New City of Boston Block Party Kit Pilot Program Announced
Residents will be able to borrow games and supplies for neighborhood block parties.
Building on her commitment to fostering a fun, safe, and healthy summer in Boston for all, Mayor Michelle Wu today announced the launch of the Block Party Kit prototype created by the Mayor’s Office of New Urban Mechanics (MONUM) and Office of Civic Organizing (OCO) in partnership with CultureHouse. Residents will now be able to borrow supplies for outdoor summer activities from the City, including everything from sidewalk chalk to cornhole setups. The goal of the program is to make it easier and more fun for residents to organize and host block parties in their communities.
“We hope these Block Party kits encourage residents to add a little bit of delight without adding any additional costs,” said Kris Carter, Chair of the Mayor’s Office of New Urban Mechanics. “To the block party participants across the city, we invite you to test these kits and tell us what you think!”
“Through this program, we aim to empower residents to organize fun events in their communities and dismantle any barriers that may prevent them from doing so,” Henry Santana, Director of the Mayor's Office of Civic Organizing. “We are dedicated to providing equitable access to play in Boston and hope to inspire people to connect with their neighbors.”
Residents can request two types of Block Party Kits through the program, the “Game Kit” and the “Cool Kit”. The “Game Kit” includes jump ropes, hula hoops, a Goodminton game, a Slam Ball set, and more. The “Cool Kit” contains water balloons, bubbles, water hoses, a Splash Tower, and more. Both kits contain Block Party signage, chalk, sports balls, and bubble wands.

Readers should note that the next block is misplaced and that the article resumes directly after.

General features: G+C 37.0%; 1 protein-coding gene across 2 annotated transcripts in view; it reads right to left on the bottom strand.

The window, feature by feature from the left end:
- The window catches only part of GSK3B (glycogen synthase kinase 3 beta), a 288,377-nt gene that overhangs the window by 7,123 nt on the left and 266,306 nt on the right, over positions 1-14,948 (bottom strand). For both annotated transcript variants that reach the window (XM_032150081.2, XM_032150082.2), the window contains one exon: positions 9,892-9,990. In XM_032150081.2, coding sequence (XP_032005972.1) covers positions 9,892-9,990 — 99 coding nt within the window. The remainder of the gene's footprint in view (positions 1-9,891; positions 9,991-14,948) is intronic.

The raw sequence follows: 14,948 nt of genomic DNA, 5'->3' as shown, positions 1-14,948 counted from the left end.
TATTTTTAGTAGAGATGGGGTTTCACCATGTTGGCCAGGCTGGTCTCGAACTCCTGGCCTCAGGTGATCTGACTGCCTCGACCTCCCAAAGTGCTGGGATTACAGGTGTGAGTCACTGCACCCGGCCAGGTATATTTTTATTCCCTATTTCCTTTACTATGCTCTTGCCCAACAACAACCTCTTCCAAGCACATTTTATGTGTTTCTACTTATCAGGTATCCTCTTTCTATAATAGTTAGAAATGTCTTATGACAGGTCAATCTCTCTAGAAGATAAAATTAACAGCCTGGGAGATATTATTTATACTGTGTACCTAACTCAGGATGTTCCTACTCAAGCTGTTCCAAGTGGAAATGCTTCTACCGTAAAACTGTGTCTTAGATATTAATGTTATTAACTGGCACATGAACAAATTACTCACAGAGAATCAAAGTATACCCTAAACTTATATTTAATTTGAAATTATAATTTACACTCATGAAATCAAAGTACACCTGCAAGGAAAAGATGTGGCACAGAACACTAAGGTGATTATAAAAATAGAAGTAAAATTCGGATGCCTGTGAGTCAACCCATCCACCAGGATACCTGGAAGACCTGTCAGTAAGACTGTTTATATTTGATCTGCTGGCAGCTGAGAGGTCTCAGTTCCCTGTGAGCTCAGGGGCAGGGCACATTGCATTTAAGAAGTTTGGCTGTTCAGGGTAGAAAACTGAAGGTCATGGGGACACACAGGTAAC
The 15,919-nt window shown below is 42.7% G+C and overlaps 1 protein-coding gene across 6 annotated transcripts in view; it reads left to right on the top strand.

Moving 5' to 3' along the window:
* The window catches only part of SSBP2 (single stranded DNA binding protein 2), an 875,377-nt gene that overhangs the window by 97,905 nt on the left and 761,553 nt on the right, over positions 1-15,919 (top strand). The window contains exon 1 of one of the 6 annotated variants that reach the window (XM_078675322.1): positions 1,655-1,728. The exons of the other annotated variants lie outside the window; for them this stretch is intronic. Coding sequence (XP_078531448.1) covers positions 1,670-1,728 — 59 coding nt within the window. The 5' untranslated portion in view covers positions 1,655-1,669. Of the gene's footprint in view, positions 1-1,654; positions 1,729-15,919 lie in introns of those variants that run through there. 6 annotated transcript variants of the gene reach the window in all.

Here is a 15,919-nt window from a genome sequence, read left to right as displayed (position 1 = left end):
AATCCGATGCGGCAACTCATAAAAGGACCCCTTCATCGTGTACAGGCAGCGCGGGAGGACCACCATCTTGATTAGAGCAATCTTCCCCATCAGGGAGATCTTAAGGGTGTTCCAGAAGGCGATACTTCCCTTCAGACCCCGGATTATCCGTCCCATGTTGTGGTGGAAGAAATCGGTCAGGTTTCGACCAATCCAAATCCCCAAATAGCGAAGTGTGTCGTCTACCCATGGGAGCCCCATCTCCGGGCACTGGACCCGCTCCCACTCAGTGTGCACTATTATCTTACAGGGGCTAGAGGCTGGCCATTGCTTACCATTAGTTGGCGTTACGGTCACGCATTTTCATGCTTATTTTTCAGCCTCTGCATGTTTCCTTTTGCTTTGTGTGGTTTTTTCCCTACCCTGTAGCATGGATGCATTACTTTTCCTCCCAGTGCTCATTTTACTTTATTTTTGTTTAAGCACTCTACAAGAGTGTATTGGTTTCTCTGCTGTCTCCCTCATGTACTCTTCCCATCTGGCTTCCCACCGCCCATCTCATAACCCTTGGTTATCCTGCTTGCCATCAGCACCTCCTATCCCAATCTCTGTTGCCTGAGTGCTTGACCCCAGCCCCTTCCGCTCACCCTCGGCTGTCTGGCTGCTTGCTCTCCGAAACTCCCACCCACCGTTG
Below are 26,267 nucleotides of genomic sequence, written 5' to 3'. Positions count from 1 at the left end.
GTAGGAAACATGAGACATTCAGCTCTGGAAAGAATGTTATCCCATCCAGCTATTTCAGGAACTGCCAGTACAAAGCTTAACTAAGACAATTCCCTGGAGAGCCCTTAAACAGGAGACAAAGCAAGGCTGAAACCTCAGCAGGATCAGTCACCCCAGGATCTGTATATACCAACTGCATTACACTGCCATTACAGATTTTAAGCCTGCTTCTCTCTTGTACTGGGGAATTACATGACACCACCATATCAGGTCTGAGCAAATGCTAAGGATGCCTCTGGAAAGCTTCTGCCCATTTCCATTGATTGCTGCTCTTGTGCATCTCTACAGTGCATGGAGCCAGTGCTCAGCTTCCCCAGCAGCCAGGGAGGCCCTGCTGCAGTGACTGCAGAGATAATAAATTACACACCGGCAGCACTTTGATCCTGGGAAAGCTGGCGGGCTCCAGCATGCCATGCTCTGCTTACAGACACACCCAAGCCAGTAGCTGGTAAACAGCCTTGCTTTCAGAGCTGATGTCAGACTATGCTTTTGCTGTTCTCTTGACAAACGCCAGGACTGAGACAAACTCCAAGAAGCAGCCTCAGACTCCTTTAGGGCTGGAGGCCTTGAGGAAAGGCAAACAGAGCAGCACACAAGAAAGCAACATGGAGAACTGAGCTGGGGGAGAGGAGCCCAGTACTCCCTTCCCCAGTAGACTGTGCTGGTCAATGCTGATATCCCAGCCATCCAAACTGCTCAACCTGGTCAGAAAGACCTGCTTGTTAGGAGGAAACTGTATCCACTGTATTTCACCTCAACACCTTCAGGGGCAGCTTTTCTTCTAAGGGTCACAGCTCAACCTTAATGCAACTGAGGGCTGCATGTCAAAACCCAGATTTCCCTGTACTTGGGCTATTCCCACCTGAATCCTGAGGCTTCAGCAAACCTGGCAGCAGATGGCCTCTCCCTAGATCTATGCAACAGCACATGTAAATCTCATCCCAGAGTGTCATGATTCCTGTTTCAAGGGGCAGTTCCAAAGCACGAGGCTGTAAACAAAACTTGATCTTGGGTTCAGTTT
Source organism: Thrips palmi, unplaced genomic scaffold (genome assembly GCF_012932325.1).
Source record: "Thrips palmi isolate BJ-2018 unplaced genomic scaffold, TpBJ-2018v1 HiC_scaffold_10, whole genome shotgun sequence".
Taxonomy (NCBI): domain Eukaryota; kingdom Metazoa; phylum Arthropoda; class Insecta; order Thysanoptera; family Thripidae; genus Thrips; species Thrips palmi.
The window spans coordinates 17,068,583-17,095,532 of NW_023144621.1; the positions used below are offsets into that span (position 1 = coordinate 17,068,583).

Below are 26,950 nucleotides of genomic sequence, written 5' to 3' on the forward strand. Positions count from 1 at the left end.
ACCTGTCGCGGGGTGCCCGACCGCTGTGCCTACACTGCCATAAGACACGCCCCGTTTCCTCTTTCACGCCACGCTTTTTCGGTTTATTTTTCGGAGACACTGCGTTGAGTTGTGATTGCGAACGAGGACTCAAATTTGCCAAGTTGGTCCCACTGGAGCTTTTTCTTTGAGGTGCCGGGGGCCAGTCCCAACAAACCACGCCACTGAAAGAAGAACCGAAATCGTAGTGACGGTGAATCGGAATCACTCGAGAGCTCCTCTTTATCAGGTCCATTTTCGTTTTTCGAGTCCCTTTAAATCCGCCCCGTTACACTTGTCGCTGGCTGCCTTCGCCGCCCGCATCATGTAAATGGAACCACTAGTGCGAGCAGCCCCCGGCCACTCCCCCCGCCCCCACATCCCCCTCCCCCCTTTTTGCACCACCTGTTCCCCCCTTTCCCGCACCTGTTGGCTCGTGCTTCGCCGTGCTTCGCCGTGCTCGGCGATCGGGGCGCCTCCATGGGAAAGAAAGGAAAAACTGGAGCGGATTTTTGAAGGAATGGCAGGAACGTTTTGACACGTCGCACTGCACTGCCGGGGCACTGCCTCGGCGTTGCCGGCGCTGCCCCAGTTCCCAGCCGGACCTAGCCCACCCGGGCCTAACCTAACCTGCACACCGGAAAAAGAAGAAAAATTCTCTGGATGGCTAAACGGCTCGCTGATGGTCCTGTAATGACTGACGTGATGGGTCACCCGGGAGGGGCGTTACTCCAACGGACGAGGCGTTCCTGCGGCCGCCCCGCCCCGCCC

To request a kit, you must first apply for a permit to host a block party on the street. Kits can be requested at bit.ly/blockpartykits. Once you have submitted your request, the Office of Civic Organizing will reach out to confirm drop-off and pick-up times. After your event, we invite you to submit feedback and tell us about your experience via a survey that will be sent.
To make block parties easier to plan than before, the City has created a new guide on the city’s website and for download to help residents plan neighborhood block parties, including the newly improved permitting process for closing down a street. The guide is available in seven languages and can be found at boston.gov/blockparty
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- Published by: Civic Organizing